A postoperative mechanical bond is formed between the living and the hard porous coated surfaces. This bond is known as biointegration.
The hard porous coatings can also be designed to form a postoperative mechanical biochemical bond with the living bone. This bond is known as osseointegration.
Hard porous coatings can be on the surface of proximal shaft 13 (FIG. 6), or they can be countersunk into the shaft body (FIG. 10).
The material out of which pad 35 and soft coatings 28, 36 and 40 are made should preferably have a three-dimensional structure characterized by at least a low-modulus of elasticity, a continuous biocompatible solid phase, and a biocompatible fluid phase. Obviously, before pad 35 is implanted into the bone, the fluid phase is air in the ambient environment.
In the preferred embodiment, the fluid phase is continuous with the ambient environment. This preferential structure should exhibit a compressive stress-strain behavior of a substantially lower order than or bone. That is, it must deform under load much more readily than the appositional bone.
The material for pad 35 and the soft coatings can have an open pore size of 50 to 400 micro-millimeters which has been found to be optimal. A material that meets the above criteria can be elastomeric or nonelastomeric, resilient, open or closed pore, and very soft, so that sufficient deformation in its shape can occur in response to loading by distal shaft 14, as well as by any subsidence of shaft 12.
This soft porous material for pad 35 should become compressed in response to an initial loading, but without substantially restricting its porosity, thereby permitting a subsequent compression to take place. Such a material will be nonstimulating to the distal bone region 18.
The porosity of pad 35 will allow the ingrowth therein of fibrous tissue, which will further enhance its ability to attenuate or absorb energy transferred to distal shaft 14.
Pad 35 has a porosity such that its volume can shrink up to 60-80% of its original volume before substantial resistance to compression becomes manifest.
Pad 35 (FIG. 2) can be a short cylinder having an outer diameter which is slightly less than the smallest diameter of socket 21 to facilitate the insertion of shaft 12 therein, or it can be slightly larger than the diameter of distal socket 23 to obtain a pressure fit with the appositional hard bone 18.
It has been found that the thickness for the material from which pad 35 is made, between its interior surface apposite to the shaft tip 15 and its outside surface, should be greater than 0.5 mm and preferably greater than 2 mm and less than 4 mm to provide adequate bio-mechanical energy absorption.
The porous distal shaft region preferably has a thickness less than 2.5 mm. The thickness of the soft, resilient and deformable soft coatings may be such that the overall dimensions of the coated shaft exceed the corresponding dimensions of the prepared socket 21 by an amount ranging from 0.2% to 10%.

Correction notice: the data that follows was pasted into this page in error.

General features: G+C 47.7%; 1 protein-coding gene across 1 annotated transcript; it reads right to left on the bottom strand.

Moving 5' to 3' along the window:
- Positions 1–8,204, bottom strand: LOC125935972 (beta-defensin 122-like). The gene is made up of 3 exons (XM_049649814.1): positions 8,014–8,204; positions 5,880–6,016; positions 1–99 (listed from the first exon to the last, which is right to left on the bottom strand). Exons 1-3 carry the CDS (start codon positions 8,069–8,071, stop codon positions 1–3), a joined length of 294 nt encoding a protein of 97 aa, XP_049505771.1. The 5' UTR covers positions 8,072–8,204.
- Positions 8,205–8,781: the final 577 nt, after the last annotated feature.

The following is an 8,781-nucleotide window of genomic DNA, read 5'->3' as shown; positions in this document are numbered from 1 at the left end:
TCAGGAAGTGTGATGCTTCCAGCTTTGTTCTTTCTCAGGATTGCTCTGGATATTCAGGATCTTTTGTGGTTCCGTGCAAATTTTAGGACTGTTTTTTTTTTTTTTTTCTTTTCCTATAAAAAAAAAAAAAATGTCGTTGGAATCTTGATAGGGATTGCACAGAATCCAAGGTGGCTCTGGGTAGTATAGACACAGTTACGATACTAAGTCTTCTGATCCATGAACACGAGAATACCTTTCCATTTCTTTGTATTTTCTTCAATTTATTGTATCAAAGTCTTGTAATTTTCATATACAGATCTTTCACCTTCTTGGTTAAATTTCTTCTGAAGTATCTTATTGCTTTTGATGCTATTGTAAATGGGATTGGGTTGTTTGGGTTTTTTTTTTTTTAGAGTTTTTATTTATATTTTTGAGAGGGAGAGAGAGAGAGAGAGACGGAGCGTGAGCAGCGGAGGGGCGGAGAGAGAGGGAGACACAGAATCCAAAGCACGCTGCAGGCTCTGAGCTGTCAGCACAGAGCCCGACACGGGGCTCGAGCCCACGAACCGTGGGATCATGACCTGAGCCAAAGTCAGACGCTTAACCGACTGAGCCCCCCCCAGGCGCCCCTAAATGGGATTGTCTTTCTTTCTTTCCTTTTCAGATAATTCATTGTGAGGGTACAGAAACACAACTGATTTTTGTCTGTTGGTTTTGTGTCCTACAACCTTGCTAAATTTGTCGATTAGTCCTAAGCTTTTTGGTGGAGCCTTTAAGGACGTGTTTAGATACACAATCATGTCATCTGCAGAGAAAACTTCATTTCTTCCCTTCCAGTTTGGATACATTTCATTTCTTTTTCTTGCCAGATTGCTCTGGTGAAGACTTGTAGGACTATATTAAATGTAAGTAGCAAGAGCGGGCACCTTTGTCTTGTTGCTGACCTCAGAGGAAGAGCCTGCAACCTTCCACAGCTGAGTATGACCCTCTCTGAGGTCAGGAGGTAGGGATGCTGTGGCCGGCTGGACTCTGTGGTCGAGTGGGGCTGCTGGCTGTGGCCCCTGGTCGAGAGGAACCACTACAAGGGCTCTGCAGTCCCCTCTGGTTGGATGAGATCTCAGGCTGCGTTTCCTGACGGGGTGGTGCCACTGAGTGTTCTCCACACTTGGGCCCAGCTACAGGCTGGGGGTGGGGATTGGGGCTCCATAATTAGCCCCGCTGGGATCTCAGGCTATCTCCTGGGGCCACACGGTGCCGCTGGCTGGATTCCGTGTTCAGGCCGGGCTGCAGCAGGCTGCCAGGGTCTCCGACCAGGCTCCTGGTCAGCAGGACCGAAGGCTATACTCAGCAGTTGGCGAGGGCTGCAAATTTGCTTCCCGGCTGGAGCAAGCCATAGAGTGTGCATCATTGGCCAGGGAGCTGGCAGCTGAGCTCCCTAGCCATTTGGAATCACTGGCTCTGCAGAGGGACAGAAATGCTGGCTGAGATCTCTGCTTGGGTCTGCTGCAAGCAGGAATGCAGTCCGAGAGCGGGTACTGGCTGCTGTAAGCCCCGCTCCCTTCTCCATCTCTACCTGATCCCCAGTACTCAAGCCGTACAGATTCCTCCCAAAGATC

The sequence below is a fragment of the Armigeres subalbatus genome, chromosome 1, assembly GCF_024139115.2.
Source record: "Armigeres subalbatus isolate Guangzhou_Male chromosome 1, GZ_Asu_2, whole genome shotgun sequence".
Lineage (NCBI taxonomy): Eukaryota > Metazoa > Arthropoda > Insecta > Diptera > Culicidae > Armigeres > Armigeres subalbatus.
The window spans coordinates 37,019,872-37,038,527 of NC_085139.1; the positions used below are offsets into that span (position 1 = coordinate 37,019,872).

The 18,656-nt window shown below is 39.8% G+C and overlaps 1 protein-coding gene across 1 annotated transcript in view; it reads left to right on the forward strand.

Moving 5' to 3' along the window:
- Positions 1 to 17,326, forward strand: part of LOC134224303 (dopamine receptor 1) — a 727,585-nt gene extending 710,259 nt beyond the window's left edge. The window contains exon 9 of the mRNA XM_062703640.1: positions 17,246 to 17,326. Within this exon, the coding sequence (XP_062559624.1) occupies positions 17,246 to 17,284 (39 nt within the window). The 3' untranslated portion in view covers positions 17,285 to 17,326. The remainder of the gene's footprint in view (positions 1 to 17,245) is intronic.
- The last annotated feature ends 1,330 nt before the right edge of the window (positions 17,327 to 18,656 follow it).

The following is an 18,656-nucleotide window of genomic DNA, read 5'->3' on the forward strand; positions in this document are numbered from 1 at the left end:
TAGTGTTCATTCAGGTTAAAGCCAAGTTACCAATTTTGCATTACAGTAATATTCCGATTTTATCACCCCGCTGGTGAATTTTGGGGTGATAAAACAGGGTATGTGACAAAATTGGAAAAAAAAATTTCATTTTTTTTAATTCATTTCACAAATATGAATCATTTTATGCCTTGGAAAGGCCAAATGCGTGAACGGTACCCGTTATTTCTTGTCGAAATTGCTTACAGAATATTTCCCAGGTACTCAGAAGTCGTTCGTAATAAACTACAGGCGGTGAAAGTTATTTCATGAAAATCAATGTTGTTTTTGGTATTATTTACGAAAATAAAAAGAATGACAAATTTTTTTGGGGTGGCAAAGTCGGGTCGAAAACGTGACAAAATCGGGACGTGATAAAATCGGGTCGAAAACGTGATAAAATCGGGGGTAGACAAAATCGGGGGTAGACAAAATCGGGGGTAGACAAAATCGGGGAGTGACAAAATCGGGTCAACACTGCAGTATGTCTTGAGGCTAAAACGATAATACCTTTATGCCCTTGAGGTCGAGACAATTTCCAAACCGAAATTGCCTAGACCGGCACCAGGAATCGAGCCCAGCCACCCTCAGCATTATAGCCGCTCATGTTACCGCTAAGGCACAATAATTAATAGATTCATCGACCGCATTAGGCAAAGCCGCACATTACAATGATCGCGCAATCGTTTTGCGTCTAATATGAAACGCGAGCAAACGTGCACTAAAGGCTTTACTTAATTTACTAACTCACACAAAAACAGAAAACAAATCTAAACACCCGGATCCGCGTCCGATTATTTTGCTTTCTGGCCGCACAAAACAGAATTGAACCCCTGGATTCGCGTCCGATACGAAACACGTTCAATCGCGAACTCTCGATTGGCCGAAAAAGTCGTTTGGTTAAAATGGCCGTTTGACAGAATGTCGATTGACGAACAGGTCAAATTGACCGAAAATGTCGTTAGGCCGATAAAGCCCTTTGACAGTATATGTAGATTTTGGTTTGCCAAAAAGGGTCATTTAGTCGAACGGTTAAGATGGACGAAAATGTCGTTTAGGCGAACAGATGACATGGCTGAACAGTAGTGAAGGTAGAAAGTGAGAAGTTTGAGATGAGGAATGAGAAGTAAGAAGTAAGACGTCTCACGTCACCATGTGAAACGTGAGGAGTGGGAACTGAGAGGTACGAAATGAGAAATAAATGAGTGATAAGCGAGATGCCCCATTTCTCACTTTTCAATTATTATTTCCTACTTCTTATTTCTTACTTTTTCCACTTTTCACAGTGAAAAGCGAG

It has been found that the thickness for the material from which the soft coatings are made should be greater than 0.5 mm and preferably less than 2.5 mm.
The diametrical dimension where the hard coatings are located correspond to that of the opposite proximal socket.
The thickness of the soft coatings is such that they may be compressed by an amount ranging from one percent (1%) to forty percent (40%) of their original thickness without having their porosities overly reduced.
The material out of which pad 35 and soft coatings 28, 36 and 40 are made can be a porous Teflon perfluorocarbon polymer. Such materials including tissue-ingrowth promoting additives are sold by Vitek, Inc., under the trademark PROPLAST.
A PROPLAST material is a reinforced polymer which comprises polytetrafluoroethylene fibers, in admixture with a proportion of carbon or graphite fiber or particles, or aluminum oxide particles and bonded with a sintered polytetrafluoroethylene resin.
The PROPLAST materials are soft, very porous, open pore, ingrowth-promoting, compressible, and permanently deformable under very light loads.
This invention fills the need for more natural stress and strain patterns within bone 16 by optimizing the conditions for intimate engagement by shaft 12 with appositional bone 16.
The present invention allows for a more stable apposition of porous metal to adjacent bone, thereby achieving an improved distributed longitudinal load transfer to bone 16. The forces per unit of surface area become largely reduced.
By imposing at a suitable time postoperatively a cyclical load on proximal bone 17 analogous to the load of a natural, unoperated mandible, proximal bone 17 responds and maintains maximal strength and resistance to shaft swaying.
Thus, the surgeon can select from different dental prostheses including those which rely on an accurate press-fit to become established between an uncoated shaft and the surrounding bone, and those which rely on tissue ingrowth into a porous coating on the outer shaft surface.
He can choose from implants which are threaded, uncoated, coated with a very soft porous material, or coated with a hard porous material, or with a combination thereof.
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|U.S. Classification||433/169, 433/173|
|Cooperative Classification||A61C8/0086, A61C8/0012, A61C8/0018, A61C8/0013|
|European Classification||A61C8/00E, A61C8/00Q, A61C8/00F|
|May 29, 1990||AS||Assignment|
Owner name: HADACO, LTD., VIRGIN ISLANDS, BRITISH
Free format text: ASSIGNMENT OF ASSIGNORS INTEREST.;ASSIGNOR:VITEK, INC.;REEL/FRAME:005338/0472
Effective date: 19900521
|Aug 1, 1990||AS||Assignment|
Owner name: VITEK INC., A CORP. OF TX, TEXAS
Free format text: ASSIGNMENT OF ASSIGNORS INTEREST.;ASSIGNOR:HOMSY, CHARLES A.;REEL/FRAME:005399/0242
Effective date: 19880403
|Nov 1, 1994||REMI||Maintenance fee reminder mailed|
|Mar 26, 1995||LAPS||Lapse for failure to pay maintenance fees|
|Jun 6, 1995||FP||Expired due to failure to pay maintenance fee|
Effective date: 19950329